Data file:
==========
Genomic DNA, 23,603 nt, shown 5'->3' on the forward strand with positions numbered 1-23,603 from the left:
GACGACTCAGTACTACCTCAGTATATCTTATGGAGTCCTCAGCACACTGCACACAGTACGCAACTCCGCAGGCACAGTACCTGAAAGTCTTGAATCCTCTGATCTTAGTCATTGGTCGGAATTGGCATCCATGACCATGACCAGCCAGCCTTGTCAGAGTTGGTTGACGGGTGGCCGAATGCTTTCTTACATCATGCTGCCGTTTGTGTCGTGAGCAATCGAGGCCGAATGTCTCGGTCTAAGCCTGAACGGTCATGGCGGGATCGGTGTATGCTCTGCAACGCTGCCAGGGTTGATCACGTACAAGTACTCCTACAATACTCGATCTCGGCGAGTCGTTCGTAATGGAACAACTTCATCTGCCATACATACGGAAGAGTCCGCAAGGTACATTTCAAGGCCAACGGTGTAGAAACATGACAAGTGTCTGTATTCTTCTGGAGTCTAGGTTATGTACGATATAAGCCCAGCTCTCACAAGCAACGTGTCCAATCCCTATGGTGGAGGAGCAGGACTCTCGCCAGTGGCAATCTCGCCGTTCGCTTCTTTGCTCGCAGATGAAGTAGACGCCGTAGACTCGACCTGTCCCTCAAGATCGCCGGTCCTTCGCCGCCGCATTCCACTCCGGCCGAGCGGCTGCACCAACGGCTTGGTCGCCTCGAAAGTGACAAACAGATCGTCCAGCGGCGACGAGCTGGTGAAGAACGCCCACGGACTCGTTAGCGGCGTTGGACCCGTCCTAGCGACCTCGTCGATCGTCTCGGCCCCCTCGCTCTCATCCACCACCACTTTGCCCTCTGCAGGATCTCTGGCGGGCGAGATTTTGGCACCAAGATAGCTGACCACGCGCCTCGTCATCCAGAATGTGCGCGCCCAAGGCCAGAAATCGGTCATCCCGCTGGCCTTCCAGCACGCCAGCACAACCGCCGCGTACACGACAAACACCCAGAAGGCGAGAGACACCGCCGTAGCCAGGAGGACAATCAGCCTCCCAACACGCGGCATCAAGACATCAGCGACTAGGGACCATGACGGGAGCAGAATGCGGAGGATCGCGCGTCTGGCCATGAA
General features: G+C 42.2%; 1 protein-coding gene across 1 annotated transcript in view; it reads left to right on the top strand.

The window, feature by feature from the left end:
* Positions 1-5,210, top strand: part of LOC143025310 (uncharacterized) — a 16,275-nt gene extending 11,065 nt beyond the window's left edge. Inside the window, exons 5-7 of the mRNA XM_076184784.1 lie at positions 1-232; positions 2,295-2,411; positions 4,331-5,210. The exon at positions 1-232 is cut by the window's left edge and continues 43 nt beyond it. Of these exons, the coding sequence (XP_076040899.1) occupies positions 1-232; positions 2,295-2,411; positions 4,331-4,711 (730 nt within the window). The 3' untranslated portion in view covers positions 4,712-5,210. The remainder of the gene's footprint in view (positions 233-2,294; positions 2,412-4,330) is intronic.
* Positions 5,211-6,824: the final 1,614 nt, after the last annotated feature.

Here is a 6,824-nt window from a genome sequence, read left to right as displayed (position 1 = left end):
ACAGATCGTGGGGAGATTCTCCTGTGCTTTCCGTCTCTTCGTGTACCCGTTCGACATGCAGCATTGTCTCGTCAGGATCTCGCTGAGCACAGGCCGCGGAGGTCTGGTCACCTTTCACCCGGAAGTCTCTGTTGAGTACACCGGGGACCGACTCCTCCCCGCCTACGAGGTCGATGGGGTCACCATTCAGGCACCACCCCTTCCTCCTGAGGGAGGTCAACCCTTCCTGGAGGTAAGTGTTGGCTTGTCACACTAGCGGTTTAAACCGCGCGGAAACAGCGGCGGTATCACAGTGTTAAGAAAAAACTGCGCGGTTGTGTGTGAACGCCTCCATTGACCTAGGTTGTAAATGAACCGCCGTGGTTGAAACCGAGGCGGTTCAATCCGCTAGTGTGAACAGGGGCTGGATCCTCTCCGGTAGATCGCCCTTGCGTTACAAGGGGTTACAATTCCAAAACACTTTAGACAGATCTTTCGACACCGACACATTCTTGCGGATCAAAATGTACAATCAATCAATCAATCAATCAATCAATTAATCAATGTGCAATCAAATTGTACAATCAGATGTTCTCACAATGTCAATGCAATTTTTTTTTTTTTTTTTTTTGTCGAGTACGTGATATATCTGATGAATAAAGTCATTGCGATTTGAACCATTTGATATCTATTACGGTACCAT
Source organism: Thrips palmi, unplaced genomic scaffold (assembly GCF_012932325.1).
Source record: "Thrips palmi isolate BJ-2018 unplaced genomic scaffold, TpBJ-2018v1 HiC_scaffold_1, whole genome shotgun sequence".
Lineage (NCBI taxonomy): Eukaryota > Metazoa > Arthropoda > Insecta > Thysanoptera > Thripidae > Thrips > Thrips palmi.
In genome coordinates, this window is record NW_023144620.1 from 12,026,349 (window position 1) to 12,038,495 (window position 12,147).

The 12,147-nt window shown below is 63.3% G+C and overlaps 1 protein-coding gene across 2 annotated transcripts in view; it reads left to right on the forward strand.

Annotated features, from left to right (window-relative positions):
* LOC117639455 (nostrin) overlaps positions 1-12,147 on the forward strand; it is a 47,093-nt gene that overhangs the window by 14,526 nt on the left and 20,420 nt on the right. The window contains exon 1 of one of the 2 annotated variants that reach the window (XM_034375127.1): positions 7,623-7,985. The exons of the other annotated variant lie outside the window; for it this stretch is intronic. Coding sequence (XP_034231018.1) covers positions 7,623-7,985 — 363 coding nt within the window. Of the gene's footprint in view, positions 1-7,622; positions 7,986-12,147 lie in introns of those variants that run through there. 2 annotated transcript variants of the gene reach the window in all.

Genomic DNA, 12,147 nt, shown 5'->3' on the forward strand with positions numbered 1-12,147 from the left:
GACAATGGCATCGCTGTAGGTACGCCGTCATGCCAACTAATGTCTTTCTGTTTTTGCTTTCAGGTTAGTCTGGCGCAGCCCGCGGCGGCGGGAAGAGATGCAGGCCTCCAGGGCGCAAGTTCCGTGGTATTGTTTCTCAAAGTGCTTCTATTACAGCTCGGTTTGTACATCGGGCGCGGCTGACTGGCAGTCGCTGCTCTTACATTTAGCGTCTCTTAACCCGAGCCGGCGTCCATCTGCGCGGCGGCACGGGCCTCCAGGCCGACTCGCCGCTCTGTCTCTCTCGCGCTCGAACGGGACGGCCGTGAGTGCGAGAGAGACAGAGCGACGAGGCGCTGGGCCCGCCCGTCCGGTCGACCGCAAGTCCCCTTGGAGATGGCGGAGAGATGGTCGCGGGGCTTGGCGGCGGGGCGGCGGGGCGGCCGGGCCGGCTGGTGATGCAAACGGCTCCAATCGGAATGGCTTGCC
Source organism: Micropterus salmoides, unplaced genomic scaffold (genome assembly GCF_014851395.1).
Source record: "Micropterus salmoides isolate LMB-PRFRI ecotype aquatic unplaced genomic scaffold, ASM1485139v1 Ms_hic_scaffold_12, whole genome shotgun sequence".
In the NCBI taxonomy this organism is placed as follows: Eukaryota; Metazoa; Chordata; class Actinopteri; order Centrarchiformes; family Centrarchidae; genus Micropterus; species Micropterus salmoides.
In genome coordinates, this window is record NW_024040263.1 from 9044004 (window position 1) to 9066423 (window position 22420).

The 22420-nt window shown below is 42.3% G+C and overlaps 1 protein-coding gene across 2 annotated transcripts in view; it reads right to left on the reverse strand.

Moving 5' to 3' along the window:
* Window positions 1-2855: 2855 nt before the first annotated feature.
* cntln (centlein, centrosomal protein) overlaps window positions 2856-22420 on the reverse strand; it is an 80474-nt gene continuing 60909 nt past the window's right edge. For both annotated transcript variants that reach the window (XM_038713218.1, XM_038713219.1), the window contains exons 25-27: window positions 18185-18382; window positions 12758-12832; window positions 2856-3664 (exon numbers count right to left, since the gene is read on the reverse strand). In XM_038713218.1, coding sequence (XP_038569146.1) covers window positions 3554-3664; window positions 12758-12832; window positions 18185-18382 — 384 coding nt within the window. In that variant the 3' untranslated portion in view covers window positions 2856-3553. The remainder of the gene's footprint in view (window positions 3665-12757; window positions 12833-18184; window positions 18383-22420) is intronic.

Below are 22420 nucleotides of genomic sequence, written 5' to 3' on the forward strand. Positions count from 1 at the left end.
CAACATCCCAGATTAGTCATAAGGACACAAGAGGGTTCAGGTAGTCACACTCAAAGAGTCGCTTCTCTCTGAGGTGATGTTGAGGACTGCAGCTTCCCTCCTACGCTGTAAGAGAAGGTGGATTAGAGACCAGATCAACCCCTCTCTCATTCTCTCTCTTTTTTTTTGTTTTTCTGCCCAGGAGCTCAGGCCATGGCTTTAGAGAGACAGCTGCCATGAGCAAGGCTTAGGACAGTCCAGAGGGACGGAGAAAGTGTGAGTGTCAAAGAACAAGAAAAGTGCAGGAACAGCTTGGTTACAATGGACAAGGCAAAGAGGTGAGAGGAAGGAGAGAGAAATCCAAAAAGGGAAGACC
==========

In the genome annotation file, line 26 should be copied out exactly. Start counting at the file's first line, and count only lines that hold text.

Below are 22420 nucleotides of genomic sequence, written 5' to 3' on the forward strand. Positions count from 1 at the left end.